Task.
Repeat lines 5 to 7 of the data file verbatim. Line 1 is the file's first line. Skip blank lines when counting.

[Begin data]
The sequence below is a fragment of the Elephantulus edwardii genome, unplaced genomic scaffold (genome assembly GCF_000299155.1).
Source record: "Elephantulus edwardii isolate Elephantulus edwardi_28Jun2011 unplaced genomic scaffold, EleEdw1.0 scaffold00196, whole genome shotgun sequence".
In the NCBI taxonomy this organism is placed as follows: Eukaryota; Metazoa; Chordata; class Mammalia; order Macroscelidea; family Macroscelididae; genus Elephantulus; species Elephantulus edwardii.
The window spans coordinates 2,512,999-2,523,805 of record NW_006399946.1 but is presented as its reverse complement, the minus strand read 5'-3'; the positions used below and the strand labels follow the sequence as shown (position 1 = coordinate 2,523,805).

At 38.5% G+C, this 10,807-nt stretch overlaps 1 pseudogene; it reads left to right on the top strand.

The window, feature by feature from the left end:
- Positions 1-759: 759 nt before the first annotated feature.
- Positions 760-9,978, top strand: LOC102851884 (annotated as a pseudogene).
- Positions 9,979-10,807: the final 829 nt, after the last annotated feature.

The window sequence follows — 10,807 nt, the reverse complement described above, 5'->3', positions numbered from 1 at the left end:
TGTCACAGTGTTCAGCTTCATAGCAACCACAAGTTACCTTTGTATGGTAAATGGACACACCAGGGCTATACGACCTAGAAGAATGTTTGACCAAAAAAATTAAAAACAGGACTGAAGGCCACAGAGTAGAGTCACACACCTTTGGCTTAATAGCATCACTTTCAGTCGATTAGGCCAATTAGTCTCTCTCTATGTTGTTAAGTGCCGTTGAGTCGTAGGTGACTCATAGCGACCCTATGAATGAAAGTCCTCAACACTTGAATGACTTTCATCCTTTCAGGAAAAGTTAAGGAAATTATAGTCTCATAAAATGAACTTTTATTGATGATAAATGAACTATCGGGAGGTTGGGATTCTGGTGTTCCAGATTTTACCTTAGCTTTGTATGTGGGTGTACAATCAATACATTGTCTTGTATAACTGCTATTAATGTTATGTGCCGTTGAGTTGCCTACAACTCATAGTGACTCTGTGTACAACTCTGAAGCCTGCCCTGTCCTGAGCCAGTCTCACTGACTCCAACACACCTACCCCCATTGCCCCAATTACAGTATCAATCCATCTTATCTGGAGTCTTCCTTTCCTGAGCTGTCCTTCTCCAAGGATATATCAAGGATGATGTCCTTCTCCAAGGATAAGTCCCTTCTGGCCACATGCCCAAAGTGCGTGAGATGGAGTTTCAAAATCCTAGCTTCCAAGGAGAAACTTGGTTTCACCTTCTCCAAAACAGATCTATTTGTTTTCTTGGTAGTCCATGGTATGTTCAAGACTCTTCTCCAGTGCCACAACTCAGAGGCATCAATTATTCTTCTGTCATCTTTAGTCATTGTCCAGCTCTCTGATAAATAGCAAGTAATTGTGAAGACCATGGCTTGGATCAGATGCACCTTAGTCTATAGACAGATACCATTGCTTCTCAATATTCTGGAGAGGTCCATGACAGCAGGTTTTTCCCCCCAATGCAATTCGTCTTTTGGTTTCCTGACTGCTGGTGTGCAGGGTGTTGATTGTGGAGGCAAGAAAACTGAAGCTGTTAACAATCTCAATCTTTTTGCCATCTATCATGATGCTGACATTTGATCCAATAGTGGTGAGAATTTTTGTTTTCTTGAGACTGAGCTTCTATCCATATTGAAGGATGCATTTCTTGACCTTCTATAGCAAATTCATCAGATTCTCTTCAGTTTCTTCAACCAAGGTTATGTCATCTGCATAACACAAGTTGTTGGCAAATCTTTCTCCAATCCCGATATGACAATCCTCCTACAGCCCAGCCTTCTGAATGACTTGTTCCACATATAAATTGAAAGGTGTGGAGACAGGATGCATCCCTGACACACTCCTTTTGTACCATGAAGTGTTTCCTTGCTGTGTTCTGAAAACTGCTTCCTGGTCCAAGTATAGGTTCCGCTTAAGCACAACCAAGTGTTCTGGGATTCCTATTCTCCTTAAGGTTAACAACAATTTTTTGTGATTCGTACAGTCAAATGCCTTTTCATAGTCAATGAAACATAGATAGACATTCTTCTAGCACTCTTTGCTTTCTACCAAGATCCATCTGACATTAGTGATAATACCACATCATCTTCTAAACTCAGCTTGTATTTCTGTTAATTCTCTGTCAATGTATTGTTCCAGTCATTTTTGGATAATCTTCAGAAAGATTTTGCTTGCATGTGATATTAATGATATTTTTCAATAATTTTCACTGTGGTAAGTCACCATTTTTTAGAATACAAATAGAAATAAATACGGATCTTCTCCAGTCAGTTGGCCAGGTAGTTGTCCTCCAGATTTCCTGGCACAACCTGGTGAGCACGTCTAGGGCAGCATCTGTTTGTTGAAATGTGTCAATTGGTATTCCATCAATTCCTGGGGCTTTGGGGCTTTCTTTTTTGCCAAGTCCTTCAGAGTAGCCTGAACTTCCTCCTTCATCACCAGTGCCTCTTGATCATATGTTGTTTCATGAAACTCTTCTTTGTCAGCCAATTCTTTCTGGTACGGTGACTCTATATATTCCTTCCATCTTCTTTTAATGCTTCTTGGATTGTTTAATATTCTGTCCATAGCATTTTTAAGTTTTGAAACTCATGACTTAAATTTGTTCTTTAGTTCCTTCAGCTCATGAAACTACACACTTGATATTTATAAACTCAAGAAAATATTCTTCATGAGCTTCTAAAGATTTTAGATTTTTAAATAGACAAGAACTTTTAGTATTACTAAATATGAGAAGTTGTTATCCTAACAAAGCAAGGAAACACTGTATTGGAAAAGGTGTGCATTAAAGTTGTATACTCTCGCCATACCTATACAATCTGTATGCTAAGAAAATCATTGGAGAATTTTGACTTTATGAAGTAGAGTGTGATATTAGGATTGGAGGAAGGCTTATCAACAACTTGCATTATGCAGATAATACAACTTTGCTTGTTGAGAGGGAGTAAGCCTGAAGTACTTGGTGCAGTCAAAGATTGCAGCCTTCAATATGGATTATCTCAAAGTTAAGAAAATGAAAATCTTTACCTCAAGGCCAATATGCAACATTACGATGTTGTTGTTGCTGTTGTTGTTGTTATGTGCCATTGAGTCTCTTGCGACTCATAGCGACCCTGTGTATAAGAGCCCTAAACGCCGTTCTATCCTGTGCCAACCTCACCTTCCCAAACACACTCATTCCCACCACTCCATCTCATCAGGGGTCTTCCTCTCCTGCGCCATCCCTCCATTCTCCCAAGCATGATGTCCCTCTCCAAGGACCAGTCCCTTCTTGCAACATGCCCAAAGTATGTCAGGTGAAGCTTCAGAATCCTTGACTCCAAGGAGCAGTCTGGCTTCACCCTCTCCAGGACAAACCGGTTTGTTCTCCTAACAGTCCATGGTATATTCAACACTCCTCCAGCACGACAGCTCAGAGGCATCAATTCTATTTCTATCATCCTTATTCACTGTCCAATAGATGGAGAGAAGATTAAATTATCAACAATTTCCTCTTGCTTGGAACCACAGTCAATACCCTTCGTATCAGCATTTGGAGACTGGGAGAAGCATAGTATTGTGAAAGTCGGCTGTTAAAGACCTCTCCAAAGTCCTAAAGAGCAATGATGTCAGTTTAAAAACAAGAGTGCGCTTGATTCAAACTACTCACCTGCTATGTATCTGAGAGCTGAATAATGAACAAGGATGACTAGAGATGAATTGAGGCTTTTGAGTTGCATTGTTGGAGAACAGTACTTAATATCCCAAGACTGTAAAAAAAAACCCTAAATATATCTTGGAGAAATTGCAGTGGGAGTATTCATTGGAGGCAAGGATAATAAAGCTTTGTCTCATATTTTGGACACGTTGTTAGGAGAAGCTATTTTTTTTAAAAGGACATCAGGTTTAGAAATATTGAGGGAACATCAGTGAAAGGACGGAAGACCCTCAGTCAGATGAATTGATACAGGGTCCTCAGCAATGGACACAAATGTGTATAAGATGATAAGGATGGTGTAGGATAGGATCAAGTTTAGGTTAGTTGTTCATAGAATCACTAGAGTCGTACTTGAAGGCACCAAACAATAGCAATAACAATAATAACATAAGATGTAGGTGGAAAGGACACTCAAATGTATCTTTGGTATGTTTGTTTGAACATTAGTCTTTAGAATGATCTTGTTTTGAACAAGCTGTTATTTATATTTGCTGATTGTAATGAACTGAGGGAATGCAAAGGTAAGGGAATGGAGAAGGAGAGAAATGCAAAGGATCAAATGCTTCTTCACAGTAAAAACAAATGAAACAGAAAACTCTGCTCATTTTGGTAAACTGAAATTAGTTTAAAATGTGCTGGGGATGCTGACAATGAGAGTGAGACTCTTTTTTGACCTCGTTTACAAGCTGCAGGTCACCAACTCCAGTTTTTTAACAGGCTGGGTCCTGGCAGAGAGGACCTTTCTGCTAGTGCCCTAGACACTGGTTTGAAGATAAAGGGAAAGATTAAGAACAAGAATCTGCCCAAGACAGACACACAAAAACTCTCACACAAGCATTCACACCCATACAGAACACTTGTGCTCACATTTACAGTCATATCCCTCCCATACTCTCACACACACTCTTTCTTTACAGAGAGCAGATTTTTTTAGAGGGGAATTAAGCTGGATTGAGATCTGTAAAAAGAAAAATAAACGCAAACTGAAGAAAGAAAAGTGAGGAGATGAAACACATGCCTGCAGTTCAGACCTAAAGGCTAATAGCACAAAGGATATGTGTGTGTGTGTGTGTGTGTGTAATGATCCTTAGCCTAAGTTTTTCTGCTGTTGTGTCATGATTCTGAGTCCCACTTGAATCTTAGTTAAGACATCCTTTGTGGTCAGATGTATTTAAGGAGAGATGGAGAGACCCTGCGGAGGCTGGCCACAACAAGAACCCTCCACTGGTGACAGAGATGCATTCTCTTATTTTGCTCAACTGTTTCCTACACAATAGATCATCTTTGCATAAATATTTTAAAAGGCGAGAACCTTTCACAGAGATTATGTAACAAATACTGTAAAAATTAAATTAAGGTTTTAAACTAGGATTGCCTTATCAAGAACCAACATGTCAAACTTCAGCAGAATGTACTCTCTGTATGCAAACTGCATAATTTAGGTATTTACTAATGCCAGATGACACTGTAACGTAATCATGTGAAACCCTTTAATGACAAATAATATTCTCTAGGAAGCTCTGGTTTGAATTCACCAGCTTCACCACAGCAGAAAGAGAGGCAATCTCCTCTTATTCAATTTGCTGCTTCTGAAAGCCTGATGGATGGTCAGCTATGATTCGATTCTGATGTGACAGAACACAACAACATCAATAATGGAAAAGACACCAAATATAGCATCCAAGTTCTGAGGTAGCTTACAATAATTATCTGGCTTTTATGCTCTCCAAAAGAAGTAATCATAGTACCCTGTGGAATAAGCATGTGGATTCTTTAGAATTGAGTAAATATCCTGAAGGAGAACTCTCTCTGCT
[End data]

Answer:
At 38.5% G+C, this 10,807-nt stretch overlaps 1 pseudogene; it reads left to right on the top strand.

The window, feature by feature from the left end:
- Positions 1-759: 759 nt before the first annotated feature.